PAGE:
Checking against: C=NL,O=TERENA,CN=TERENA SSL CA
  Trusted
Certificate: C=NL,O=TERENA,CN=TERENA SSL CA
 Issued by:        C=US,ST=UT,L=Salt Lake City,O=The USERTRUST Network,OU=http://www.usertrust.com,CN=UTN-USERFirst-Hardware
 Checking against: C=US,ST=UT,L=Salt Lake City,O=The USERTRUST Network,OU=http://www.usertrust.com,CN=UTN-USERFirst-Hardware
  Trusted
Certificate: C=US,ST=UT,L=Salt Lake City,O=The USERTRUST Network,OU=http://www.usertrust.com,CN=UTN-USERFirst-Hardware
 Issued by:        C=SE,O=AddTrust AB,OU=AddTrust External TTP Network,CN=AddTrust External CA Root
 Checking against: C=SE,O=AddTrust AB,OU=AddTrust External TTP Network,CN=AddTrust External CA Root
  Trusted
Certificate: C=SE,O=AddTrust AB,OU=AddTrust External TTP Network,CN=AddTrust External CA Root
 Issued by: C=SE,O=AddTrust AB,OU=AddTrust External TTP Network,CN=AddTrust External CA Root
  Trusted
<--- 200 Always in UTF8 mode.
---> USER xxx330
<--- 331 Please specify the password.
---> PASS XXXX
<--- 230 Login successful.
---> PWD
<--- 257 "/"
---> PBSZ 0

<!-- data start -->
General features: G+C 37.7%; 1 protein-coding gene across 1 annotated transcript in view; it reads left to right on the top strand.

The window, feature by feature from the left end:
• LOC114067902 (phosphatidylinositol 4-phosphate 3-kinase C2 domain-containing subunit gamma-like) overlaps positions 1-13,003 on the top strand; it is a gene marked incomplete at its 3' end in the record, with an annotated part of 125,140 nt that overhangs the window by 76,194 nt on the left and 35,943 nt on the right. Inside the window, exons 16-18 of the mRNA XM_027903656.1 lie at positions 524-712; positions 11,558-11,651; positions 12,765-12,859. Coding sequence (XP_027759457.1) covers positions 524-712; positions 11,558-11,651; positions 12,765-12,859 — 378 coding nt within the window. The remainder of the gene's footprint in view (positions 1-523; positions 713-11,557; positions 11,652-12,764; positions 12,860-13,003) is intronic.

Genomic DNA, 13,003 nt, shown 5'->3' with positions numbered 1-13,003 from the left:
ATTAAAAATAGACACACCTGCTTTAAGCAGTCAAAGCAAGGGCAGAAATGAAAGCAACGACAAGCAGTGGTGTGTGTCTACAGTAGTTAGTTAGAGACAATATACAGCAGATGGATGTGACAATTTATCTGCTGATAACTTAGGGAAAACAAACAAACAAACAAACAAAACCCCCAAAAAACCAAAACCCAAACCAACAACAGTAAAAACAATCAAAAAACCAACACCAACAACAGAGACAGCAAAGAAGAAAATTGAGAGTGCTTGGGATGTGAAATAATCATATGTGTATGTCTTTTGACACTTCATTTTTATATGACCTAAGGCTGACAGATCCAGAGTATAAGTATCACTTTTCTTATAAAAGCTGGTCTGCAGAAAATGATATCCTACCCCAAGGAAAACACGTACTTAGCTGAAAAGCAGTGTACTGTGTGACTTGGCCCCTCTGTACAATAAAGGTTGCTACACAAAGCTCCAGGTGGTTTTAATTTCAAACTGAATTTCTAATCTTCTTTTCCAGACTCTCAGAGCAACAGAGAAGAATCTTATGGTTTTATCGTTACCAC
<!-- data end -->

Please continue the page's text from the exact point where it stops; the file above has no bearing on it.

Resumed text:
<--- 200 PBSZ set to 0.
---> PROT P
<--- 200 PROT now Private.
---> PROT P
<--- 200 PROT now Private.
---> PASV
<--- 227 Entering Passive Mode (130,37,129,243,196,139).
---- Connecting data socket to (130.37.129.243) port 50315
---- Data connection established
---> LIST
<--- 150 Here comes the directory listing.
Certificate: C=NL,O=Vereniging VU-Windesheim,OU=UC-IT,CN=ftp.student.vu.nl
 Issued by:        C=NL,O=TERENA,CN=TERENA SSL CA
 Checking against: C=NL,O=TERENA,CN=TERENA SSL CA
  Trusted
Certificate: C=NL,O=TERENA,CN=TERENA SSL CA
 Issued by:        C=US,ST=UT,L=Salt Lake City,O=The USERTRUST Network,OU=http://www.usertrust.com,CN=UTN-USERFirst-Hardware
 Checking against: C=US,ST=UT,L=Salt Lake City,O=The USERTRUST Network,OU=http://www.usertrust.com,CN=UTN-USERFirst-Hardware
  Trusted
Certificate: C=US,ST=UT,L=Salt Lake City,O=The USERTRUST Network,OU=http://www.usertrust.com,CN=UTN-USERFirst-Hardware
 Issued by:        C=SE,O=AddTrust AB,OU=AddTrust External TTP Network,CN=AddTrust External CA Root
 Checking against: C=SE,O=AddTrust AB,OU=AddTrust External TTP Network,CN=AddTrust External CA Root